What will be opened on their behalf when California begins to close prisons?
While driving to the Deuel Vocational Institution near Tracy in San Joaquin County, I got a glimpse of one answer to that question. This month’s closure of Dur, the first state-owned prison to be closed across generations, opens a window for the unique plunder of California’s progress.
On my way to that human warehouse, I had to navigate another type of warehouse, a road lined with large logistics facilities. Along Grant Line Road, there were huge Amazon warehouses, Home Depot and US Foods distribution centers, third-party logistics companies NFI and APL, and Federal Emergency Management Agency facilities. The largest warehouse still under construction near the prison appeared to be twice as tall as all other warehouses.
By the time the road diverged to the right and the destination was visible, the 68-year-old prison looked small.
This juxtaposition of old prisons and new logistics facilities is a change of guards. Just as the Bible prophet Isaiah foresaw a sword strike for a military-civilian transformation for agricultural cultivation, the reality of California in the 21st century presents a new prophecy.
In mass imprisonment, in mass commerce.
Currently, two different trends that are being accelerated by the pandemic are working together. First, due to the rapid decline in California’s prison population (as a result of court decisions, judgment reforms, and early release of prisoners to limit the expansion of COVID), the state considers closing old prisons. can do. Second, the surge in e-commerce has caused a wave of cheap land in Edge City and warehouse construction along the corridors of rural highways where many of the prisons were built.
While driving to a California prison for possible closures in recent months, I often find myself struggling to find correctional facilities in the ocean of logistics facilities.
However, at the intersection of prisons and warehouses, not only land but also people are involved.
Prisons disproportionately house poor, non-white Californians — the same people that warehouses employ disproportionately. Indeed, new warehouses are often a rare place to hire someone with a criminal record, and in recent years there has been a progressive attitude towards former criminals in line with the growing labor shortage.
However, employment in warehouses has its dark side. Working in these facilities can feel like a prison. Employees are under close scrutiny and supervision. They can be punished or fired for taking time out of work — even going to the bathroom.
As a result, state legislators who have been wrestling with the situation in prisons over the past few years are looking at the question of how to make warehouses less like prisons.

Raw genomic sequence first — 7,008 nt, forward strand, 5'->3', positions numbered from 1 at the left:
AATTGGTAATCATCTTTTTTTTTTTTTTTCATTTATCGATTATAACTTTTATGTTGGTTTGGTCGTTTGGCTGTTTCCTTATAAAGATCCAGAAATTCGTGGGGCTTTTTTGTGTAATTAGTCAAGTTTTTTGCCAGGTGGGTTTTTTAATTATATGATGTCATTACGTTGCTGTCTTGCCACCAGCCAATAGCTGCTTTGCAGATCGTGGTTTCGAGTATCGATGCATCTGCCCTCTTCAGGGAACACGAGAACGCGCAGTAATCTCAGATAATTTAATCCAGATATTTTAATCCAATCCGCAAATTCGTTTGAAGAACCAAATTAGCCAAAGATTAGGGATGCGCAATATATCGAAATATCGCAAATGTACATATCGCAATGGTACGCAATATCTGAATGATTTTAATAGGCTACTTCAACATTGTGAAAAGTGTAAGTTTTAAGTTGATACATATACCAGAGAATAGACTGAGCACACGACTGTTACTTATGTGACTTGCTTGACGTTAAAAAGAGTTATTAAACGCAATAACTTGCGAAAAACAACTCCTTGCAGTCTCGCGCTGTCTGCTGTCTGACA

Earlier this month, the California State Legislature approved AB701, the first bill in the country to regulate warehouses. If the law is signed by the governor, the bill requires disclosure of work speed allocations and algorithm-based metrics that warehouses use to determine workers. Companies can no longer penalize workers for “vacation tasks” that include breaks. The bill also empowers the state to adopt new regulations to help injuries while working in these warehouses.
Lawmaker Lorena Gonzalez, who sponsors the bill, has expressed particular concern about the construction of an Amazon warehouse in Otai Mesa, east of the San Diego region. A warehouse similar to that facility shares Otay Mesa with the infamous Immigration Detention Center (which ACLU is about to close) and Richard J. Donovan Correctional Facility, San Diego County’s only state prison.
Returning to Tracy, driving Grantline Road and trying to enter some warehouse facilities to talk to the workers, the location was too well protected. Access to the closed prison was much easier. The old guardhouse where the visiting car had to stop was empty. And the entrance gate to the prison itself was wide open, and the prisoners had already migrated. After looking around the property, the protection observer helped the staff run some computers for reuse.
Standing there, it’s not hard to imagine that this old prison location along I-5, and at least 11 other state-owned prison locations at least half a century ago, have been converted into warehouses. bottom.
It’s even easier after a 25-minute drive to Stockton, a Northern California women’s facility where the last state prison was closed in 2003. But I couldn’t find the site. The former address is in a distribution center and a large multimodal transport facility where freight is switched from truck to rail vehicle (or vice versa) on the way from warehouse to warehouse.
Joe Mathews is the author of the Connecting California column for Zócalo Public Square.
JOE MATHEWS: Beating prisons into warehouses | Opinion Source link JOE MATHEWS: Beating prisons into warehouses | Opinion